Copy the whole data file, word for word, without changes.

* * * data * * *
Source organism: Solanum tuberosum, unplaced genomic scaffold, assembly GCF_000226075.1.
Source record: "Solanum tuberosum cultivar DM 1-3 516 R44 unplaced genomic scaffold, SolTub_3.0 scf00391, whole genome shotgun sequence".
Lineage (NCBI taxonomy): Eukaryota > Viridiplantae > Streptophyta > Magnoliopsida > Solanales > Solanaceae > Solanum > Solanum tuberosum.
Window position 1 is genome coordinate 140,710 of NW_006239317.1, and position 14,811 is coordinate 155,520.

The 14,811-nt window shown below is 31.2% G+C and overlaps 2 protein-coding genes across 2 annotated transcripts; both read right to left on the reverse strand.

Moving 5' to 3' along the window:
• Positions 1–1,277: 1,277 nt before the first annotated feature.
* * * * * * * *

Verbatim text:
Source organism: Solanum tuberosum, unplaced genomic scaffold, assembly GCF_000226075.1.
Source record: "Solanum tuberosum cultivar DM 1-3 516 R44 unplaced genomic scaffold, SolTub_3.0 scf00391, whole genome shotgun sequence".
Lineage (NCBI taxonomy): Eukaryota > Viridiplantae > Streptophyta > Magnoliopsida > Solanales > Solanaceae > Solanum > Solanum tuberosum.
Window position 1 is genome coordinate 140,710 of NW_006239317.1, and position 14,811 is coordinate 155,520.

The 14,811-nt window shown below is 31.2% G+C and overlaps 2 protein-coding genes across 2 annotated transcripts; both read right to left on the reverse strand.

Moving 5' to 3' along the window:
• Positions 1–1,277: 1,277 nt before the first annotated feature.